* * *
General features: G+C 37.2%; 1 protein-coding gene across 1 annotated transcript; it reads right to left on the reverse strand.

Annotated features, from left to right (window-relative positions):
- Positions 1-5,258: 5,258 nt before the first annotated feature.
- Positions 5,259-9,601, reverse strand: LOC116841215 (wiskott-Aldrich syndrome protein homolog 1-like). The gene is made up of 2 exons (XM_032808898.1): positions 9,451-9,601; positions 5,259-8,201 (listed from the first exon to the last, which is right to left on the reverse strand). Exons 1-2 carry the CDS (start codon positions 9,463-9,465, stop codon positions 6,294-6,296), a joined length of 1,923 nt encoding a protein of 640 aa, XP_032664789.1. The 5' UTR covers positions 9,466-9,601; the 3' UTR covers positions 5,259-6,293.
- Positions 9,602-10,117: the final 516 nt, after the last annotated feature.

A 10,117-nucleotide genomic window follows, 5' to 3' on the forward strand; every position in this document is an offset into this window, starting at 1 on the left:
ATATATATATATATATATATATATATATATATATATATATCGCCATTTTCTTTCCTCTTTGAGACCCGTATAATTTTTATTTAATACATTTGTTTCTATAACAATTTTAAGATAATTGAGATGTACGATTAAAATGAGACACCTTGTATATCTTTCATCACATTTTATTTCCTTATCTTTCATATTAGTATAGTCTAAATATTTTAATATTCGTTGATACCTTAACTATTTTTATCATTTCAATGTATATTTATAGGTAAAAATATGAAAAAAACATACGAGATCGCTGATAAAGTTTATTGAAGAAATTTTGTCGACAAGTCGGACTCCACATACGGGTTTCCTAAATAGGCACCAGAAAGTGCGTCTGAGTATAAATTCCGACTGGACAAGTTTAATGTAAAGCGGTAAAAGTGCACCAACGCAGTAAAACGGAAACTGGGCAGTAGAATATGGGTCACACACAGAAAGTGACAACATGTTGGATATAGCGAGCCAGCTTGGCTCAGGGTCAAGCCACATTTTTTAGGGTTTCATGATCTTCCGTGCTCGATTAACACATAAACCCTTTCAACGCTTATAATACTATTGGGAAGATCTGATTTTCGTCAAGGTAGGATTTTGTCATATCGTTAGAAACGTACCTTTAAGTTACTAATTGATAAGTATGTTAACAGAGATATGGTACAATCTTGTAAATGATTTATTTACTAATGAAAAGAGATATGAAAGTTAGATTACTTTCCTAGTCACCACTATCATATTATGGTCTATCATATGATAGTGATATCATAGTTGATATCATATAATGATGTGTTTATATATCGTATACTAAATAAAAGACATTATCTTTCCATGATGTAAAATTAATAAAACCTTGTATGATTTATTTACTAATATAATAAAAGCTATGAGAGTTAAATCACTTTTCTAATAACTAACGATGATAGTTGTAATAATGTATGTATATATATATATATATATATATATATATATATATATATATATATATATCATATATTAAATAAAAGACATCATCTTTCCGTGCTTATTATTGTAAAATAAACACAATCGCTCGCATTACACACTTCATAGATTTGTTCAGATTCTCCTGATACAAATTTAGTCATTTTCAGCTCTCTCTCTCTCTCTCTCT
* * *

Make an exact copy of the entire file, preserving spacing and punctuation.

General features: G+C 37.2%; 1 protein-coding gene across 1 annotated transcript; it reads right to left on the reverse strand.

Annotated features, from left to right (window-relative positions):
- Positions 1-5,258: 5,258 nt before the first annotated feature.
- Positions 5,259-9,601, reverse strand: LOC116841215 (wiskott-Aldrich syndrome protein homolog 1-like). The gene is made up of 2 exons (XM_032808898.1): positions 9,451-9,601; positions 5,259-8,201 (listed from the first exon to the last, which is right to left on the reverse strand). Exons 1-2 carry the CDS (start codon positions 9,463-9,465, stop codon positions 6,294-6,296), a joined length of 1,923 nt encoding a protein of 640 aa, XP_032664789.1. The 5' UTR covers positions 9,466-9,601; the 3' UTR covers positions 5,259-6,293.
- Positions 9,602-10,117: the final 516 nt, after the last annotated feature.

A 10,117-nucleotide genomic window follows, 5' to 3' on the forward strand; every position in this document is an offset into this window, starting at 1 on the left:
ATATATATATATATATATATATATATATATATATATATATCGCCATTTTCTTTCCTCTTTGAGACCCGTATAATTTTTATTTAATACATTTGTTTCTATAACAATTTTAAGATAATTGAGATGTACGATTAAAATGAGACACCTTGTATATCTTTCATCACATTTTATTTCCTTATCTTTCATATTAGTATAGTCTAAATATTTTAATATTCGTTGATACCTTAACTATTTTTATCATTTCAATGTATATTTATAGGTAAAAATATGAAAAAAACATACGAGATCGCTGATAAAGTTTATTGAAGAAATTTTGTCGACAAGTCGGACTCCACATACGGGTTTCCTAAATAGGCACCAGAAAGTGCGTCTGAGTATAAATTCCGACTGGACAAGTTTAATGTAAAGCGGTAAAAGTGCACCAACGCAGTAAAACGGAAACTGGGCAGTAGAATATGGGTCACACACAGAAAGTGACAACATGTTGGATATAGCGAGCCAGCTTGGCTCAGGGTCAAGCCACATTTTTTAGGGTTTCATGATCTTCCGTGCTCGATTAACACATAAACCCTTTCAACGCTTATAATACTATTGGGAAGATCTGATTTTCGTCAAGGTAGGATTTTGTCATATCGTTAGAAACGTACCTTTAAGTTACTAATTGATAAGTATGTTAACAGAGATATGGTACAATCTTGTAAATGATTTATTTACTAATGAAAAGAGATATGAAAGTTAGATTACTTTCCTAGTCACCACTATCATATTATGGTCTATCATATGATAGTGATATCATAGTTGATATCATATAATGATGTGTTTATATATCGTATACTAAATAAAAGACATTATCTTTCCATGATGTAAAATTAATAAAACCTTGTATGATTTATTTACTAATATAATAAAAGCTATGAGAGTTAAATCACTTTTCTAATAACTAACGATGATAGTTGTAATAATGTATGTATATATATATATATATATATATATATATATATATATATATATATATATCATATATTAAATAAAAGACATCATCTTTCCGTGCTTATTATTGTAAAATAAACACAATCGCTCGCATTACACACTTCATAGATTTGTTCAGATTCTCCTGATACAAATTTAGTCATTTTCAGCTCTCTCTCTCTCTCTCTCT